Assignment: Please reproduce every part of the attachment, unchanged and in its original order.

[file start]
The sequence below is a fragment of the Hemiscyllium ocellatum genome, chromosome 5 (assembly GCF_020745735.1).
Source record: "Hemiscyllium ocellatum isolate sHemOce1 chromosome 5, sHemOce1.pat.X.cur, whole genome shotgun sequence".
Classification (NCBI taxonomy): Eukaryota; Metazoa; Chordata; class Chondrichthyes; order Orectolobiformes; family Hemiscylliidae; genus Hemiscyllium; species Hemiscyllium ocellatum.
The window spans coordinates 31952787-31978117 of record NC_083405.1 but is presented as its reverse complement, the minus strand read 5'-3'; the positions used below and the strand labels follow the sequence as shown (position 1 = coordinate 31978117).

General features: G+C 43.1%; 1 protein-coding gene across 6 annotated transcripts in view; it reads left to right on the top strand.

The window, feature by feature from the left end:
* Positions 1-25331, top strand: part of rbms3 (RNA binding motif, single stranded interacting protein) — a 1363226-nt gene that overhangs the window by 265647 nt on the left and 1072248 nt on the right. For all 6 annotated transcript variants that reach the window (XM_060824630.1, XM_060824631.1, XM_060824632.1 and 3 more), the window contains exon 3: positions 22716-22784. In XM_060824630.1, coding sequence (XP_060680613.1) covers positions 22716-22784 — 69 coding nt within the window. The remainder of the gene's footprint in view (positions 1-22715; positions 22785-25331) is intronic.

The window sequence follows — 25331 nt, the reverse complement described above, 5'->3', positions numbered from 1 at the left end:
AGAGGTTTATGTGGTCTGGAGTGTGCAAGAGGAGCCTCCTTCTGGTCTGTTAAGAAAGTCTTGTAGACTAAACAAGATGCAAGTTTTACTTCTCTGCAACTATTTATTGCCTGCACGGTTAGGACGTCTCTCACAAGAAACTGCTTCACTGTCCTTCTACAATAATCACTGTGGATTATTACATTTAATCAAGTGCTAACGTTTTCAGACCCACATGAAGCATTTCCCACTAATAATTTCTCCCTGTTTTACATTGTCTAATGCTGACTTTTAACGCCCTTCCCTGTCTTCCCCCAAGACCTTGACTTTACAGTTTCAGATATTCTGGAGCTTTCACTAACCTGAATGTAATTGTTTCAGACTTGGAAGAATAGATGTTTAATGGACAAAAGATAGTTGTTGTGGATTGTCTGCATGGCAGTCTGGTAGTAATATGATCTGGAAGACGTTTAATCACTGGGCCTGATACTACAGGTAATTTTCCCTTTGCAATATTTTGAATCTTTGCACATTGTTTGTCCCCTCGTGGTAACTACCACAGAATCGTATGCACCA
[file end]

The sequence below is a fragment of the Hemiscyllium ocellatum genome, chromosome 5 (assembly GCF_020745735.1).
Source record: "Hemiscyllium ocellatum isolate sHemOce1 chromosome 5, sHemOce1.pat.X.cur, whole genome shotgun sequence".
Classification (NCBI taxonomy): Eukaryota; Metazoa; Chordata; class Chondrichthyes; order Orectolobiformes; family Hemiscylliidae; genus Hemiscyllium; species Hemiscyllium ocellatum.
The window spans coordinates 31952787-31978117 of record NC_083405.1 but is presented as its reverse complement, the minus strand read 5'-3'; the positions used below and the strand labels follow the sequence as shown (position 1 = coordinate 31978117).

General features: G+C 43.1%; 1 protein-coding gene across 6 annotated transcripts in view; it reads left to right on the top strand.

The window, feature by feature from the left end:
* Positions 1-25331, top strand: part of rbms3 (RNA binding motif, single stranded interacting protein) — a 1363226-nt gene that overhangs the window by 265647 nt on the left and 1072248 nt on the right. For all 6 annotated transcript variants that reach the window (XM_060824630.1, XM_060824631.1, XM_060824632.1 and 3 more), the window contains exon 3: positions 22716-22784. In XM_060824630.1, coding sequence (XP_060680613.1) covers positions 22716-22784 — 69 coding nt within the window. The remainder of the gene's footprint in view (positions 1-22715; positions 22785-25331) is intronic.

The window sequence follows — 25331 nt, the reverse complement described above, 5'->3', positions numbered from 1 at the left end:
AGAGGTTTATGTGGTCTGGAGTGTGCAAGAGGAGCCTCCTTCTGGTCTGTTAAGAAAGTCTTGTAGACTAAACAAGATGCAAGTTTTACTTCTCTGCAACTATTTATTGCCTGCACGGTTAGGACGTCTCTCACAAGAAACTGCTTCACTGTCCTTCTACAATAATCACTGTGGATTATTACATTTAATCAAGTGCTAACGTTTTCAGACCCACATGAAGCATTTCCCACTAATAATTTCTCCCTGTTTTACATTGTCTAATGCTGACTTTTAACGCCCTTCCCTGTCTTCCCCCAAGACCTTGACTTTACAGTTTCAGATATTCTGGAGCTTTCACTAACCTGAATGTAATTGTTTCAGACTTGGAAGAATAGATGTTTAATGGACAAAAGATAGTTGTTGTGGATTGTCTGCATGGCAGTCTGGTAGTAATATGATCTGGAAGACGTTTAATCACTGGGCCTGATACTACAGGTAATTTTCCCTTTGCAATATTTTGAATCTTTGCACATTGTTTGTCCCCTCGTGGTAACTACCACAGAATCGTATGCACCA